Taxpayers should get something in return for their money. Is that so much to ask?
When it comes to public-employee union contracts allowing for so-called “release time,” two courts have now ruled there is little to no public benefit provided to taxpayers in exchange for the $1.7 million cost of releasing Phoenix police officers to do union work.
The Arizona Constitution specifically prohibits public institutions like cities from giving or loaning “its credit” — meaning money — to private individuals or corporations.
Phoenix is a public institution. The Phoenix Law Enforcement Association is a private organization representing officers. Little of what PLEA does can be construed as providing direct value to taxpayers.
Among all the Phoenix public-sector unions, PLEA has been the most aggressive over the years at maximizing the number of officers released to perform union work at public expense.
Besides using that time to negotiate contracts, PLEA has been extremely active on the political front, including lobbying council members to oust police chiefs not to their liking and against council members who failed to toe their line.
Like any citizen, every Phoenix officer has the right to petition their government. They simply shouldn’t expect the public to pay for it.
It is worth noting that an Arizona Court of Appeals court panel did not conclude that release time, per se, is unconstitutional. It is unconstitutional when public employees are released to conduct business that has no public benefit.
PLEA’s reaction to the decision highlights that distinction, suggesting the next contract negotiations could be interesting.
In a statement, union leaders argued that the judges merely found that the union’s obligations to the city “were inadequately spelled out” and that once that little oversight is corrected, well, everyone can get back to business as usual.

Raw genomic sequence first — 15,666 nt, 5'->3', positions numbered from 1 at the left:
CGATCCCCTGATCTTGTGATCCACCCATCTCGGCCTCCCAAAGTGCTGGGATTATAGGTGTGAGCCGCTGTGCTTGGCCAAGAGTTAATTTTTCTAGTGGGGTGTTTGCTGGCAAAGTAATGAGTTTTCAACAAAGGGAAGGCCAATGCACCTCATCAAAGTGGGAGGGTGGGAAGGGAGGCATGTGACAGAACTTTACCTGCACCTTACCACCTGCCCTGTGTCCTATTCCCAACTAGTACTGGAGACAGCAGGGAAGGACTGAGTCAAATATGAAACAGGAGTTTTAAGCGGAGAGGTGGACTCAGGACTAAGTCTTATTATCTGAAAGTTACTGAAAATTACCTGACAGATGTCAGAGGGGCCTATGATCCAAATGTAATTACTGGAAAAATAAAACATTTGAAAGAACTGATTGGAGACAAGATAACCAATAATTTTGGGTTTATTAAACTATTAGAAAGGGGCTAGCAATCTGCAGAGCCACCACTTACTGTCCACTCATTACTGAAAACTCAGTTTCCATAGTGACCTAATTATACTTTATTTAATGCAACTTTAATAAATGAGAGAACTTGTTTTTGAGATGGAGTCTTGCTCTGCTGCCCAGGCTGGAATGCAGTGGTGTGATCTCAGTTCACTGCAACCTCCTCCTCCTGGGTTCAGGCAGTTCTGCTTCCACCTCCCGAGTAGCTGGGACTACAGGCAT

The judges found that the release-provisions in PLEA’s contract with the city were vague precisely because few of the duties the union workers perform can be translated honestly into a benefit to taxpayers. Negotiating contracts is a benefit to union members, not to the public. The same holds for lobbying for union-preferred legislation, conspiring to get police chiefs fired and defending officers accused of misbehavior.
If the union’s response to the ruling is any indication, come next negotiating session we will see all of those above activities — and much, much more — redefined as activities of supposedly enormous public benefit, worthy of taking police officers off the streets and into the union offices for hundreds of work-hours each year.
And that is the most objectionable part of PLEA’s pursuit of taxpayer-paid “release time.” These are police officers we are talking about, in a city with a shortage of offices. How is it even possible to argue Phoenix residents are better served by having sworn officers out of their squad cars for 1,859 hours (performing “legitimate association business”) over the two-year life of the last PLEA contract?
The appeals court decision rightfully and refreshingly found for Phoenix residents on this one. PLEA leaders grossly overreached with their release-time demands at contract time. And the Phoenix council irresponsibly let them have their way.
And this is the proper price to pay for it.